Latest research in football - week 2 - 2018

As previous literature updates, I have performed a PubCrawler search looking for football articles in NCBI Medline (PubMed) and GenBank databases.

Following studies were retrieved for this week:

#1 Impact of Sports-Related Subconcussive Injuries in Soccer Players
Reference: Semin Speech Lang. 2019 Feb;40(1):57-64. doi: 10.1055/s-0038-1676365. Epub 2019 Jan 7.
Authors: Díaz-Rodríguez YI, Salvatore AP
Summary: Sports-related subconcussive impacts to the head are receiving increased interest. Recent evidence indicates that subconcussive impacts will have greater relevance across time because of the number of repetitive impacts. Soccer players are at risk of receiving at least one impact during a soccer game. The authors review the cognitive-communication functioning following subconcussive head injuries in youth and recommendations for baseline assessments and cognitive-communication dysfunctions after subconcussive impacts in youth. The review is followed by a description and discussion of a study that assessed the cognitive-communicative dysfunction in young soccer players prior to and following a series of soccer matches and recommendations for monitoring recovery of cognitive-communication.

#2 Practical Torso Cooling During Soccer-Specific Exercise in the Heat
Reference: J Athl Train. 2018 Nov;53(11):1089-1097. doi: 10.4085/1062-6050-417-17. Epub 2019 Jan 7.
Authors: Parris K, Tyler CJ
Summary: Precooling and midevent cooling of the torso using cooling vests can improve exercise performance in the heat with or without physiological changes; however, the effects of such cooling during intermittent exercise in the heat are unknown. The objective of the study was to investigate the effects of torso cooling during intermittent exercise in the heat (35°C, 50% relative humdity) on sprint performance and the physiological and perceptual responses to the exercise. Ten non-heat-acclimated, male soccer players (age = 25 ± 2 years, height = 1.77 ± 0.06 m, mass = 72.9 ± 7.6 kg) participated in this study. Two 90-minute bouts of soccer-specific intermittent running in the heat: 1 trial with a cooling vest worn during the exercise and 1 trial without a cooling vest. Each trial comprised two 45-minute periods separated by approximately 15 minutes of seated rest in cool conditions (approximately 23°C, 50% relative humdity). Peak sprint speed, rectal temperature (Tr), mean-weighted skin temperature (Tsk), heart rate (HR), rating of perceived exertion (RPE), and thermal sensation (TS) were measured every 5 minutes. Peak sprint performance was largely unaffected by the cooling vest. The Tr, Tsk, HR, RPE, and TS were unaffected in the cooling-vest trial during the first 45 minutes, but Tr rose at a slower rate in the cooling-vest trial (0.026°C.min-1 ± 0.008°C.min-1) than in the no-vest trial (0.032°C.min-1 ± 0.009°C.min-1). During the second 45-minute period, Tr, Tr rate of rise, Tsk, RPE, and TS were lower in the cooling-vest trial (Hedges g range, 0.55-0.84), but mean HR was unaffected. Wearing a cooling vest during soccer-specific intermittent running in the heat reduced physiological and perceptual strain but did not increase peak sprint speed.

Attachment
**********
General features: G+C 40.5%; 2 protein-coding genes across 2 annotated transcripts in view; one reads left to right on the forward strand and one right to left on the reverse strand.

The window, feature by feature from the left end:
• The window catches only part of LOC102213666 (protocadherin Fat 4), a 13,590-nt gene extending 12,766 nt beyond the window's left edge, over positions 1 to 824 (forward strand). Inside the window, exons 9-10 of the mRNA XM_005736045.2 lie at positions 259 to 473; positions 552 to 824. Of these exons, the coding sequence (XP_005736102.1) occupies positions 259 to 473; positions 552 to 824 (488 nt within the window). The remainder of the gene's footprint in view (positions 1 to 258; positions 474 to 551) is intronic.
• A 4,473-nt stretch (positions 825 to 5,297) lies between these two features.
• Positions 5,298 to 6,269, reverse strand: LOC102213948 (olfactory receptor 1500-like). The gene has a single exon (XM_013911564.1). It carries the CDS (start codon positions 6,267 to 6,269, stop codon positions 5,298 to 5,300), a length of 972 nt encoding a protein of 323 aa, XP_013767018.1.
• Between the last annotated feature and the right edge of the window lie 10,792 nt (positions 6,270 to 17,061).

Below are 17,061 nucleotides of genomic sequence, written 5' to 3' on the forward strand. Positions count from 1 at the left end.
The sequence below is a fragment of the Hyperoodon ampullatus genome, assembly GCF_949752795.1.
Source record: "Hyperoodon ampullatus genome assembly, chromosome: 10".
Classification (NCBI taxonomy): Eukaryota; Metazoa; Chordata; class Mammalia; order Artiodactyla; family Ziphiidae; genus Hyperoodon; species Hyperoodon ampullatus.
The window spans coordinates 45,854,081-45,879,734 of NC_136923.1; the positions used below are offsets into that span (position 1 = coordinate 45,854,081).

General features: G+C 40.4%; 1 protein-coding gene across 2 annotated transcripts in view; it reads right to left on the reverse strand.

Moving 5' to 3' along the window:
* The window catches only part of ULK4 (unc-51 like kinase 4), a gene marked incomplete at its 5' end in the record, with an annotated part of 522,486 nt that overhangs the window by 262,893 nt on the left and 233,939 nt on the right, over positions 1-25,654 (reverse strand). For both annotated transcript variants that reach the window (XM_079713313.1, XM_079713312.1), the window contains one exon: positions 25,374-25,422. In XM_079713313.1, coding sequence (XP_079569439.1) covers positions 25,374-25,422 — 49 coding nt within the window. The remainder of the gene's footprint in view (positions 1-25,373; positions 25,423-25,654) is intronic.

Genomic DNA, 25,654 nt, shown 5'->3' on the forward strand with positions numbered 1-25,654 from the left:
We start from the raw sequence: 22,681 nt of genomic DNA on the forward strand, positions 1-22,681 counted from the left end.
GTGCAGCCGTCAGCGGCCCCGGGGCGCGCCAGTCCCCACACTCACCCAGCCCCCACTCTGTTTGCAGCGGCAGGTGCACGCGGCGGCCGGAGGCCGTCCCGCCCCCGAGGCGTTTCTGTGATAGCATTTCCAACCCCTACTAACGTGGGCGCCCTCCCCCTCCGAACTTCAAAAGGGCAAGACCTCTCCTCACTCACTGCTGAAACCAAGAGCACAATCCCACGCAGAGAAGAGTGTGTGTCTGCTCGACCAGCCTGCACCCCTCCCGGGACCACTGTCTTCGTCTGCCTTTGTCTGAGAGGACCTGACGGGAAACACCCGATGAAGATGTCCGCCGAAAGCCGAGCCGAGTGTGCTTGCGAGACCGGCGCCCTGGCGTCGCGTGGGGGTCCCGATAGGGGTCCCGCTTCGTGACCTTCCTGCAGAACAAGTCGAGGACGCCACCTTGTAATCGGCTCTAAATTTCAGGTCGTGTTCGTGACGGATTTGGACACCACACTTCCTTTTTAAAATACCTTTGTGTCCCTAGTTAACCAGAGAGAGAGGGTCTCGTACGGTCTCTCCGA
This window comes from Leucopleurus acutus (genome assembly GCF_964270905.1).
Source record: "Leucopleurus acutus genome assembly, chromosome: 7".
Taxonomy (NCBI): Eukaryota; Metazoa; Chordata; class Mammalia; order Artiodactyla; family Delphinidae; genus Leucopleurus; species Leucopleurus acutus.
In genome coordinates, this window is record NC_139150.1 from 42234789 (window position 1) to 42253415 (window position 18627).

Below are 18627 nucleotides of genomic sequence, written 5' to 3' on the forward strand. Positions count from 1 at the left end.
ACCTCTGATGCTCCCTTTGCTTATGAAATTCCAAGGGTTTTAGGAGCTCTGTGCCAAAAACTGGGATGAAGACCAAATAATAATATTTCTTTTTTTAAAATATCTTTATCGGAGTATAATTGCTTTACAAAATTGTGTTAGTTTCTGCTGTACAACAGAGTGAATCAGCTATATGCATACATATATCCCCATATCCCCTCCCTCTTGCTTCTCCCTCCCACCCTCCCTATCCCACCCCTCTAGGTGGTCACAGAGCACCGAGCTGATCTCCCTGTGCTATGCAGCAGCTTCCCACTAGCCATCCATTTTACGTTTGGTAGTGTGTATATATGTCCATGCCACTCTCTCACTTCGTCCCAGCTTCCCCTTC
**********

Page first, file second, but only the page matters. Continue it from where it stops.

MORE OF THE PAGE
#3 Bone quality in young adults with intellectual disability involved in adapted competitive football
Reference: Eur J Sport Sci. 2019 Jan 9:1-10. doi: 10.1080/17461391.2018.1563633. [Epub ahead of print]
Authors: Lizondo V, Caplliure-Llopis J, Escrivá D, De La Rubia JE, Barrios C
Summary: The objective of this study was to analyse bone quality parameters of football players with intellectual disability (ID) participating in adapted competitive football. Sixty-seven male football players with ID were studied: 22 with Down syndrome (DS) and 45 without DS. The average age was 26 years (range: 16 ̶ 50 years). A group of 25 age-matched sedentary individuals with ID (11 DS and 14 non-DS) and another group of 20 healthy participants of the same age group not involved in competitive football were comparatively analysed. There were no differences in the bone quality parameters when the healthy sedentary individuals were compared with both the sedentary and the football players with ID. However, the speed of sound (SOS), T-score, and estimated bone mineral density (BMD) were of higher values in the football players with ID than in the sedentary ID group (p < 0.05). On comparing the football players with non-DS ID with the sedentary non-DS individuals, significant differences were noted in SOS (p < 0.01), T-scores (p < 0.01), and estimated BMD (p < 0.01). Four of the 45 non-DS (8.9%) and none of the football players with DS had T-scores less than -1.5. Two of the 14 sedentary non-DS participants (14.3%) had T-scores indicating osteoporosis. In summary, the ID population actively involved in football showed higher values of bone mass parameters than their sedentary ID and healthy peers. The participants with non-DS ID showed a higher prevalence of osteoporosis than the football players with DS. Participation in sports seems to prevent bone loss in individuals with ID.